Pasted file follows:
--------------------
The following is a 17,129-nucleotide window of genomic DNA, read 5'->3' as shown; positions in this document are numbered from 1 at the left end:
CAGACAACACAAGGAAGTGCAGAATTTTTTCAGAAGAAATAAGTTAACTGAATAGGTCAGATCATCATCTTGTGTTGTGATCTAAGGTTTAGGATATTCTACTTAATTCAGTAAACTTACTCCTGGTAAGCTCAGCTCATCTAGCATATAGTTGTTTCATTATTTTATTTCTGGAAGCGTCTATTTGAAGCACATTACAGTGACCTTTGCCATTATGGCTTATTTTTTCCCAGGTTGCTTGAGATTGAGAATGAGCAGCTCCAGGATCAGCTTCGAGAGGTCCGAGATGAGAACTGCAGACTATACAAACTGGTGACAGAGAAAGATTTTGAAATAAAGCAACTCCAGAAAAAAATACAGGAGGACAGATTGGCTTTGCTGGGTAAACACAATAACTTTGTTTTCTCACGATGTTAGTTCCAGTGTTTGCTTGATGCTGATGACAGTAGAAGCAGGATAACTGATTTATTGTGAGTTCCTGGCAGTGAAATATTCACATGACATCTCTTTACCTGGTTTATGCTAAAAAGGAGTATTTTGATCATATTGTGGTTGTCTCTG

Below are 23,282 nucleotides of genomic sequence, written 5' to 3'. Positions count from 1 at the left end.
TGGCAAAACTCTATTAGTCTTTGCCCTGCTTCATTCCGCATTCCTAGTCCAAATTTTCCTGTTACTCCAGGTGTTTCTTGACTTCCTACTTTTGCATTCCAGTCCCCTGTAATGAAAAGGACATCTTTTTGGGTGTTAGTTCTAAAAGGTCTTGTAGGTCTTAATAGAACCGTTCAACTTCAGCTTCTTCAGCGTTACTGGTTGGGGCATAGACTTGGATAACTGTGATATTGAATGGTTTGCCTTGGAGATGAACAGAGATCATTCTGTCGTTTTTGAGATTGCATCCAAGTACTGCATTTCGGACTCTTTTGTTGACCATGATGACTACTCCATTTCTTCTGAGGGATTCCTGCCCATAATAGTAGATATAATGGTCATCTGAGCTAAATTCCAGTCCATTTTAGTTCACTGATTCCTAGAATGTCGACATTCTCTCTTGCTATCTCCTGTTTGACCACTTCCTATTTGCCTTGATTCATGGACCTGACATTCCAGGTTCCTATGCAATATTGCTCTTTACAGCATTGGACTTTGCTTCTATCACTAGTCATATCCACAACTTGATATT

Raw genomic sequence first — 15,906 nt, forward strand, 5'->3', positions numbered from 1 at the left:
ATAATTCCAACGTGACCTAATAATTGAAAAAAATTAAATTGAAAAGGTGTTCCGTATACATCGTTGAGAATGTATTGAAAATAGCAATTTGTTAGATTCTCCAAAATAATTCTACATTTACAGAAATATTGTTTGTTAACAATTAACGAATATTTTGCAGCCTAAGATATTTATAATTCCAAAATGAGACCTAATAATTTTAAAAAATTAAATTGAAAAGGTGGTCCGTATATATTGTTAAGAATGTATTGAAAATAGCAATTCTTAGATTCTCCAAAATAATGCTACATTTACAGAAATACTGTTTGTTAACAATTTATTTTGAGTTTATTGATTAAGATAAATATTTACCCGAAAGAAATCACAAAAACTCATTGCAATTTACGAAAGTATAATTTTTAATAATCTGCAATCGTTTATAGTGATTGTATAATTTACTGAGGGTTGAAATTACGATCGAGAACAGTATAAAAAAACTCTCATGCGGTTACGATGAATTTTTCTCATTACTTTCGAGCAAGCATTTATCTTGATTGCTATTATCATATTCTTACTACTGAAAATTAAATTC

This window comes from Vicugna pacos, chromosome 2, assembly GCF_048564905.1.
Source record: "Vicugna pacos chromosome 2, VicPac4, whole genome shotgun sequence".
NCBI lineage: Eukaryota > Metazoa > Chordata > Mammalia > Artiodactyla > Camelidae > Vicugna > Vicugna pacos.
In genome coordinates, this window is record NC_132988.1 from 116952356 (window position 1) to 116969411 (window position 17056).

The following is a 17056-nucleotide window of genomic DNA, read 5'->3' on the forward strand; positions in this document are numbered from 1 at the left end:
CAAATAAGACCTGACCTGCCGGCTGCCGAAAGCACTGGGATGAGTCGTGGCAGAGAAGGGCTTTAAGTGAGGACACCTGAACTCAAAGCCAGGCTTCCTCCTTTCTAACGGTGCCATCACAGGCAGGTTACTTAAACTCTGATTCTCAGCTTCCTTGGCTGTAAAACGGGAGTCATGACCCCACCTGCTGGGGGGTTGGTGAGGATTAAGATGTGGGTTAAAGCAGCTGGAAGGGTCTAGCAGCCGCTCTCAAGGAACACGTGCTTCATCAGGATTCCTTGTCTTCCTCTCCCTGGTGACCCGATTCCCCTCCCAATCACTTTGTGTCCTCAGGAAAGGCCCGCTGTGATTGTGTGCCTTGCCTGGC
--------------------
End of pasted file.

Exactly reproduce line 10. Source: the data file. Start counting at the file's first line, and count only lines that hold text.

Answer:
In genome coordinates, this window is record NC_132988.1 from 116952356 (window position 1) to 116969411 (window position 17056).